He turned to her. “I’m confused, Captain. I had asked to acquire a sample via transporter, and you agreed. Was I mistaken?”

I must have done so, she thought. Another me, another possibility.

“No,” she replied. “But I have thought better of the decision. It must be destroyed.”

Arjin opened his mouth to protest, but she interrupted him.

“Doctor. That is an order.” Arjin nodded slowly, and began to work the necessary equipment.

The sample destroyed, Saavik led the way out of the shuttle into the bay, where her first officer awaited.

“Welcome home!” he cried. “So…what was it like?”

Saavik flashed a look of amazement at his joviality. “I thank you, Mr. C’Tosin, for enhancing the tachyon field.”

“Come again?” he asked. “I never enhanced the -“ he broke off, taking in the desperate look in Saavik’s eyes. “Whoa. It got weird out there, huh?”

“Mr. C’Tosin,” said Saavik, “on the bridge you delivered a sporting gesture to the doctor’s shoulder. A superstitious ritual of existential reassurance, much as humans ‘pinch’ themselves to discern if they are dreaming. I believe I am in need of such reassurance.”

C’Tosin placed a paw gently upon her shoulder. “You’re on solid ground, Captain. Tachyon field holding. Planck’s constant…constant. One thing follows another. All your ducks are in a row.”

Arjin approached to stand with them. “Captain, once again my poor judgement has led us into danger. I could never forgive myself if something happened to you. If you will still have me, I will strive to be more objective.”

Saavik turned to the doctor.

“Indeed, we should not have taken that shuttle trip. However,” she added, “we bore witness to an astounding mystery. We may be the only two who have come so close. And only you could have led us there. We must learn from our mistakes, but we may also receive the experience as a blessing.”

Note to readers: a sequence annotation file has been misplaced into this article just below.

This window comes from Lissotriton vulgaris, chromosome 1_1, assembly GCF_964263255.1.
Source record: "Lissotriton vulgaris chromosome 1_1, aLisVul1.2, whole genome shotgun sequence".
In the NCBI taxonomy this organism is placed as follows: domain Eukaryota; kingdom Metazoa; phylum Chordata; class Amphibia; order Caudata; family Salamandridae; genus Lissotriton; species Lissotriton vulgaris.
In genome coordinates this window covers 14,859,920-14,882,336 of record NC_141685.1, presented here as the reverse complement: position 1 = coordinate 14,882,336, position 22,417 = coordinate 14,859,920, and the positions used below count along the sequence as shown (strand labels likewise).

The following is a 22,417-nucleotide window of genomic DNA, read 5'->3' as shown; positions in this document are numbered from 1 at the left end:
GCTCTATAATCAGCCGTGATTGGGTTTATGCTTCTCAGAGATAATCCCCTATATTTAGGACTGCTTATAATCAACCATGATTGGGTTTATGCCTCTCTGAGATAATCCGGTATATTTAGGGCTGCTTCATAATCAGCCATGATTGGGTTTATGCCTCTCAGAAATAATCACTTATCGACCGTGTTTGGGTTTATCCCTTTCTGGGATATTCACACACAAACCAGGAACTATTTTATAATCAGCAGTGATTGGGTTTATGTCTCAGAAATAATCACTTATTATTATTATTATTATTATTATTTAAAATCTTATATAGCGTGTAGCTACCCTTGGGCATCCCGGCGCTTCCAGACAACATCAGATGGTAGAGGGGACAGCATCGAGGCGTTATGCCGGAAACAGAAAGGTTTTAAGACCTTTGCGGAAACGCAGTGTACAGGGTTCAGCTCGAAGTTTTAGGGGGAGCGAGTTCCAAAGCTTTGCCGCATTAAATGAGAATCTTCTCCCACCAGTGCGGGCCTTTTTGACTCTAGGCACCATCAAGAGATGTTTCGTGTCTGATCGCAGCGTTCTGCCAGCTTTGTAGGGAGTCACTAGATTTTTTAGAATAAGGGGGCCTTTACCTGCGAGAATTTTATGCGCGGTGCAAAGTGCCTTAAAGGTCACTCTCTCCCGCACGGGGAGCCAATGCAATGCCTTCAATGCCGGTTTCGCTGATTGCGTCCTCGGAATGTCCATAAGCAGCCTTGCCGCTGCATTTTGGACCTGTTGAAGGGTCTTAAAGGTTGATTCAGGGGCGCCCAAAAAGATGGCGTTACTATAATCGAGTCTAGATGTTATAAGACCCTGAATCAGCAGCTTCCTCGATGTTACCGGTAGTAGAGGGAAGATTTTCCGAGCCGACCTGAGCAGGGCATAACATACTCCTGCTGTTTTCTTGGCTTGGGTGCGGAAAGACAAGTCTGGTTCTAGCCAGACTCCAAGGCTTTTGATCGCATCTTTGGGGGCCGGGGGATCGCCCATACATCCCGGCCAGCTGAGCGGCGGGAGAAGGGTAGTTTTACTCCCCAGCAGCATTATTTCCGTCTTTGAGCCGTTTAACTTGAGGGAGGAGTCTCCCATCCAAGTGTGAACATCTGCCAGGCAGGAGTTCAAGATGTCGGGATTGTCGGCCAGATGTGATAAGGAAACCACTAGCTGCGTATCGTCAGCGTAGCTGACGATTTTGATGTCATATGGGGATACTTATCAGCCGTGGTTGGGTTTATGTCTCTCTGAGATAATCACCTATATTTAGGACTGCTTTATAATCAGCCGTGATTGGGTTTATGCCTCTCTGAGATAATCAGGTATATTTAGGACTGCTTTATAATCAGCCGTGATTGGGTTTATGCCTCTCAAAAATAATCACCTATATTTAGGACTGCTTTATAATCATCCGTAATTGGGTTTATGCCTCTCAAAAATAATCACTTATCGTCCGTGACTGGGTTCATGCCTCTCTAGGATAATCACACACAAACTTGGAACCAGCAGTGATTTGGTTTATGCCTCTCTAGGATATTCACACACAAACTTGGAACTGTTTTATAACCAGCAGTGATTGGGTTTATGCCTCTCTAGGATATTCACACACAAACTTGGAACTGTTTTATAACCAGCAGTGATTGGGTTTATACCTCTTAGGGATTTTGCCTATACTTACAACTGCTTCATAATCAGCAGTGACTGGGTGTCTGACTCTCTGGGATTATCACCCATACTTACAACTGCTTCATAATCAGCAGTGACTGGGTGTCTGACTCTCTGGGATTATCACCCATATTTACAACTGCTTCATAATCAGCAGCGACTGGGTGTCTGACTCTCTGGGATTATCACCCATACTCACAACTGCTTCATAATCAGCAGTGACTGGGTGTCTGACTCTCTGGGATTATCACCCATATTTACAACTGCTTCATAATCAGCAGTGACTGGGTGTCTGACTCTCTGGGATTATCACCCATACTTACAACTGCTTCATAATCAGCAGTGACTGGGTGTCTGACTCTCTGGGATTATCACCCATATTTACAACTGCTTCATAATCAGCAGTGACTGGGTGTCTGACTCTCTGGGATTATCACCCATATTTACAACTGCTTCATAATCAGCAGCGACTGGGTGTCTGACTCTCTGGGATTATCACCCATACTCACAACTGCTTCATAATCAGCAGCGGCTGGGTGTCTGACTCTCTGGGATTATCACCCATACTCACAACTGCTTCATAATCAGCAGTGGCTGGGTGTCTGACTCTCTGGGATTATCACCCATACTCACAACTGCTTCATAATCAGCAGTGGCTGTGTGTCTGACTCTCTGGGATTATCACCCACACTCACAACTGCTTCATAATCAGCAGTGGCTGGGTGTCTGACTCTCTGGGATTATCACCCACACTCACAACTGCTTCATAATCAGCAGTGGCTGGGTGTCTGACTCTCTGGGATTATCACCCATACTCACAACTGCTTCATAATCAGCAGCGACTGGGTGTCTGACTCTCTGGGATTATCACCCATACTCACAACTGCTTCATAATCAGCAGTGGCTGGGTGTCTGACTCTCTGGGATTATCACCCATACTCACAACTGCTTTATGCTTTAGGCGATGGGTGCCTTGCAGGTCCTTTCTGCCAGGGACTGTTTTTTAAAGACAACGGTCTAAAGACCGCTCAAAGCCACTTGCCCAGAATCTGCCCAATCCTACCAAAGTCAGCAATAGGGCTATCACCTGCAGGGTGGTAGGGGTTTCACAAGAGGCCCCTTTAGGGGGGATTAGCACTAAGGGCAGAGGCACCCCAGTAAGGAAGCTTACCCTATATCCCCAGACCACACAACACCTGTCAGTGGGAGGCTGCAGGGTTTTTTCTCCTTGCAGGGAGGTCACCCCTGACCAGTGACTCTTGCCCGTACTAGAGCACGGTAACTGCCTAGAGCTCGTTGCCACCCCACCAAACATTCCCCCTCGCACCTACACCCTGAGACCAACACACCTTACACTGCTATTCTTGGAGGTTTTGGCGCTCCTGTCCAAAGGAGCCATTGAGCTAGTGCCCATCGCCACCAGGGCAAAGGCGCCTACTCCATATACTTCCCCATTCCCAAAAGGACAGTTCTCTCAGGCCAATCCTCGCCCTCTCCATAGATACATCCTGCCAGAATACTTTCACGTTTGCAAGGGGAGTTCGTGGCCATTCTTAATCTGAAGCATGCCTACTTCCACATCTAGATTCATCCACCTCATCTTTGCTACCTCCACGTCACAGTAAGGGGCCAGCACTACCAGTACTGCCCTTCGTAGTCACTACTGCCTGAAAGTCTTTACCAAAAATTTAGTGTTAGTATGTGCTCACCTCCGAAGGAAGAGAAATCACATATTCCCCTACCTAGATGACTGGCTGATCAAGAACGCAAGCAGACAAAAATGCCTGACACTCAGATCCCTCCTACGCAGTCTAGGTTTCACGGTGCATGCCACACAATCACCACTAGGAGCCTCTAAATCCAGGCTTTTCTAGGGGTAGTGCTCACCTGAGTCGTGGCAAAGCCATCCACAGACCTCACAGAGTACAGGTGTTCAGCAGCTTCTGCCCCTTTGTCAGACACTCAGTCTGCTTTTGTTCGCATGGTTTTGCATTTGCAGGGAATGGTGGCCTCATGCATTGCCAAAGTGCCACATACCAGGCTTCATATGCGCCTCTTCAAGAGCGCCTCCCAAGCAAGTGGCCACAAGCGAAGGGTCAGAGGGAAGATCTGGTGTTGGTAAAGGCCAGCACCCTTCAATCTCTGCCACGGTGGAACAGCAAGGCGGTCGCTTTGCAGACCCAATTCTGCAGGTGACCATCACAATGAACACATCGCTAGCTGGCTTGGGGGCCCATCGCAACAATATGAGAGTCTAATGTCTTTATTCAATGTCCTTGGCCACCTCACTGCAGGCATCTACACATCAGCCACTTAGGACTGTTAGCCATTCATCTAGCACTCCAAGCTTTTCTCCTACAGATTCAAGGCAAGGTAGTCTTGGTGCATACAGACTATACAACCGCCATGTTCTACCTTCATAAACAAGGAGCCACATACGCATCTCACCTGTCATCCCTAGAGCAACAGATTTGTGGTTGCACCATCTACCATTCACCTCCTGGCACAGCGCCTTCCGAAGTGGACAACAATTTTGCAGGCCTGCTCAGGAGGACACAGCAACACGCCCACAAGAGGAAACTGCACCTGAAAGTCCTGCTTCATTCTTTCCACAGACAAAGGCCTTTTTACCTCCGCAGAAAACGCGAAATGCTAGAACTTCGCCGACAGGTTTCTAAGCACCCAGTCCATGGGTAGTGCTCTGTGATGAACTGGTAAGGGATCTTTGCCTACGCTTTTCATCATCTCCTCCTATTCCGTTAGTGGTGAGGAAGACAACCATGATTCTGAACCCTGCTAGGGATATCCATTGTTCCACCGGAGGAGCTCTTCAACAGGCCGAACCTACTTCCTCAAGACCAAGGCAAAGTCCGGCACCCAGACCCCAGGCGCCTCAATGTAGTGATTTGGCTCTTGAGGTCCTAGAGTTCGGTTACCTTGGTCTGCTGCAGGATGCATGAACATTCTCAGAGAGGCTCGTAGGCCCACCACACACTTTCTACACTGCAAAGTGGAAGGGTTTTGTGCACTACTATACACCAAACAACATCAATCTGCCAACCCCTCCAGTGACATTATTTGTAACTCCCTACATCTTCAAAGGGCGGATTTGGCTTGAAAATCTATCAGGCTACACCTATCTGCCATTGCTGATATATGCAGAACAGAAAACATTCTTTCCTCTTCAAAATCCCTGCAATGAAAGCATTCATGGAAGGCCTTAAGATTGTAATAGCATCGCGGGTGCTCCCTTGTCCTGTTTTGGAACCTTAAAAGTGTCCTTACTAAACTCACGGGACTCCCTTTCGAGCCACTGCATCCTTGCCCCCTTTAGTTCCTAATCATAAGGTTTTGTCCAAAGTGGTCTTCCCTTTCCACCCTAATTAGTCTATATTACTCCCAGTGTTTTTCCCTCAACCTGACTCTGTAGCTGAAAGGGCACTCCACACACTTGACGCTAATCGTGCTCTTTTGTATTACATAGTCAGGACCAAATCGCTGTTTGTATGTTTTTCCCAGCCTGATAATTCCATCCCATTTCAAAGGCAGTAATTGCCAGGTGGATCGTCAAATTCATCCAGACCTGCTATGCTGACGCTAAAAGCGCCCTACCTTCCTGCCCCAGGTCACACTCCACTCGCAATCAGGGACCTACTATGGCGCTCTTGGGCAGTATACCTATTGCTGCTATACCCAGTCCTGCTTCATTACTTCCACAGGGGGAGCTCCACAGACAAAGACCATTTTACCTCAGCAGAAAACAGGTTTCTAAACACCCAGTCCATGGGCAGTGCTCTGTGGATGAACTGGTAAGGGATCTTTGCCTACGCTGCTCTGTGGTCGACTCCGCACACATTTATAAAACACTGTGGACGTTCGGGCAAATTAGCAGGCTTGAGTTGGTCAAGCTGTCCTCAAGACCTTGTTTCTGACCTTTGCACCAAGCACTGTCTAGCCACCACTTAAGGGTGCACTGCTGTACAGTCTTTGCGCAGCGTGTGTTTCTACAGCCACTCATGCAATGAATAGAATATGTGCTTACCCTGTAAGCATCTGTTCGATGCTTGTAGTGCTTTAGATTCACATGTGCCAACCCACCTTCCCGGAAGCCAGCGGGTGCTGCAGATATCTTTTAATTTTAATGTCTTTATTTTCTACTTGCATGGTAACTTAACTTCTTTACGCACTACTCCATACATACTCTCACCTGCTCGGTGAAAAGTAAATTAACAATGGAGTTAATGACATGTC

Dr. Arjin stared at the Captain with admiration.

“Truly, Captain,” he said, “for one so young, you see a great deal of truth.”

An alarm sounded. Saavik raised an eyebrow.

“Bridge to the Captain. Fifteen minutes on the star!”

“Then without delay, Mr. C’Tosin,” she said, the three of them striding off to the bridge, “let us proceed!”

Captain’s Log, Stardate 51970.5.

The intravenous line has been removed, and a nourishing meal awaits on the table before me. I feel strength increasing, and a cessation of the nausea whose onset had disrupted my interrogation of the Vorta commander. That gentleman and his squad of Jem’Hadar warriors are presumably still aboard this ship, and I hope they are not giving further trouble to Captain Tholima and the Le Guin’s security department as they fuss over my needs.

The fog in my cognition is clearing. And yet, I must of necessity entrust this situation to others. For while I feel increasingly capable, Dr. Gajarr assures me that my reprieve is only temporary and limited to this chamber, which he has suffused with tachyon radiation in order to regulate the improbable biochemistry at work in my cells.

We have a treatment, but not yet a cure. We depart in search of further insight, starting with the last known whereabouts of Dr. Arjin, now long deceased. From within these walls I will endeavor to remain grateful, and make myself as useful as I can.